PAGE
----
I’ve mentioned in a previous post that fire is a natural part of a forest’s life cycle that helps replenish soil nutrients. It’s for this reason that wildfires are usually allowed to burn out on their own , granted that they remain at a low intensity and are far from developed areas.
However, a new U.S. Forest Service directive has put a temporary hold the agency’s typical response to wildfires for the last two decades. This new directive instructs forest supervisors to act more proactively by quickly putting out wilderness fires in the early stages, while they’re still small, instead of using more manpower and equipment to monitor the fire. The hope is that putting out small wildfires will ultimately save the agency time and resources, as things like equipment, aircrafts and firefighting crews will be more readily available to tend to higher-priority fires that may arise near developed and populated areas.
This new directive is the end result of too many fires and not enough funding. Kris Reichenbach, public affairs officer for Superior National Forest, told Minnesota Public Radio that this directive aims to improve the agency’s approach to national wildfire emergencies and make better use of funding. Based on the string of huge fires that have plagued the West this summer — forcing people to evacuate their homes — the agency hopes the directive addresses issues of resource availability for catastrophic wildfires. In an agency-wide memo, James E. Hubbard, U.S. Forest Service deputy chief for state and private forestry, supported the directive, stating that “safe aggressive initial attack is often the best suppression strategy to keep unwanted wildfires small and costs down.”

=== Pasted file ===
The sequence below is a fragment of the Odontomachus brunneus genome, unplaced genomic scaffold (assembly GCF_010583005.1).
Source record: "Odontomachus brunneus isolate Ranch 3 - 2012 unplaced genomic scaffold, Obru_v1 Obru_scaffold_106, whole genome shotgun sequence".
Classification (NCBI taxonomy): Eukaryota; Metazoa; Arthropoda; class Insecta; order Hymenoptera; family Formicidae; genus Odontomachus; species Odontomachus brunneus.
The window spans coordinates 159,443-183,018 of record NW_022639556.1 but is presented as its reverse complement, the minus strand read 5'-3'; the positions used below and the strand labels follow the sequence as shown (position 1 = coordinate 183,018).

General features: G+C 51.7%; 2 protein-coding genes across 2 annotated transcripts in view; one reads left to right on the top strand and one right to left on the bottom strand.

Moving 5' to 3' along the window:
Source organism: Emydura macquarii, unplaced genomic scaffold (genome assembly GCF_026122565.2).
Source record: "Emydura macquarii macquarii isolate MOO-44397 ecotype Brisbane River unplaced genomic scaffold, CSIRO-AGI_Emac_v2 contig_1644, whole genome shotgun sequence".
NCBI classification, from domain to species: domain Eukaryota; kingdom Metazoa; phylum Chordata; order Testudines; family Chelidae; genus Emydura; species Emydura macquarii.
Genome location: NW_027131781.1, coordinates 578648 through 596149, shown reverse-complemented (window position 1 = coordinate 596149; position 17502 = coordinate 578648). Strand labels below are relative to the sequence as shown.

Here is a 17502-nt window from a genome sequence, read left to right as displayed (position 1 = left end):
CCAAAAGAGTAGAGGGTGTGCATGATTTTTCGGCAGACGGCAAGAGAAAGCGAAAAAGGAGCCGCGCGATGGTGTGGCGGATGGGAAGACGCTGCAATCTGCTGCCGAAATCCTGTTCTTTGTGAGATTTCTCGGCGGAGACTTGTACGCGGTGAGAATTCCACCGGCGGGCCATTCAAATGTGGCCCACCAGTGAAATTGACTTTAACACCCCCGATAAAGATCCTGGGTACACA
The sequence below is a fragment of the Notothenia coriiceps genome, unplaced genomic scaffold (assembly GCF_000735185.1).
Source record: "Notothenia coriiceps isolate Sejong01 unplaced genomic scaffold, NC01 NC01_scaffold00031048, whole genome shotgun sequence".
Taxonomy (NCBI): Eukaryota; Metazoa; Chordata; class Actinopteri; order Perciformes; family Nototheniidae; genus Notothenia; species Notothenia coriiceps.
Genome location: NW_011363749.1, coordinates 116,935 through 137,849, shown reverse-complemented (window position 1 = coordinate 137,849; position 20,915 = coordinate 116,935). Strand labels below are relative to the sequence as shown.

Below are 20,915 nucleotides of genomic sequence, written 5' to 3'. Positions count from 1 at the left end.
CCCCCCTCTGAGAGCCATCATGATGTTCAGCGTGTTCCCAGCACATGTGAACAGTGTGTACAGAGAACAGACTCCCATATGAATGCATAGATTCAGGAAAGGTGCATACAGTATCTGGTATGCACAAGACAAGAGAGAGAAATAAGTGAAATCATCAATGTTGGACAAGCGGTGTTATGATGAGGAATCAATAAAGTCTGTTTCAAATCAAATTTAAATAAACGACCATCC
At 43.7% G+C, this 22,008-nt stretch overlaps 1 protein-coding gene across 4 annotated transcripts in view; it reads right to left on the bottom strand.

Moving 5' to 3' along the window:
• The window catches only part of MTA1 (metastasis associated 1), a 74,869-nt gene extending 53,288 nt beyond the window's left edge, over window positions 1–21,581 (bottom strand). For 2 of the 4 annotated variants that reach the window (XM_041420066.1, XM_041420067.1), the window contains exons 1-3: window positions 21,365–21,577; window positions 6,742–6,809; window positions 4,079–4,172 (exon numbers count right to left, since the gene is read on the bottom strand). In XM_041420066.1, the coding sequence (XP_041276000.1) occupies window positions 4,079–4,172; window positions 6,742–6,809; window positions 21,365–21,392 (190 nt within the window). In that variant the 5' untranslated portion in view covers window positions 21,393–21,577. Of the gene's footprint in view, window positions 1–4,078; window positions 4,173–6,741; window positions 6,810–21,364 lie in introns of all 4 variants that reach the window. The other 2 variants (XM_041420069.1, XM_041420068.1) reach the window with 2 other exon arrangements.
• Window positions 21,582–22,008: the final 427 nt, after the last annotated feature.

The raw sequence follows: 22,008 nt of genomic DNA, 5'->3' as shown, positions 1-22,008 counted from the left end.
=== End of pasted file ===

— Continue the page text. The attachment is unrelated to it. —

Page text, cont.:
I’m encouraged by the U.S. Forest Service’s plan to use their resources more effectively to stop a fire in its initial stages, but I wonder how these efforts will keep up with the rise of megafires. According to NASA scientist Dr. James Hansen, climate change is one of the major factors that intensify wildfire. In the last few years, unusually hot, dry and windy weather conditions — the products of climate change — have caused fires like the Pagami Creek Fire in Minnesota and the Whitewater-Baldy Fire in Colorado to quickly become catastrophic in scale. Such conditions are putting even more strain on firefighting resources, as fires are spreading and intensifying faster than ever. In the U.S., from 2002-2011, wildfires burned an average of 6.9 million acres annually. That’s almost double the annual average from the previous decade!
As the issue of wildfire becomes more and more complex, it’s important to take a management approach that takes all factors into consideration — development, climate change, weather conditions, etc. This is a critical time for wildfire management, especially when it appears as though these megafires are becoming the new norm.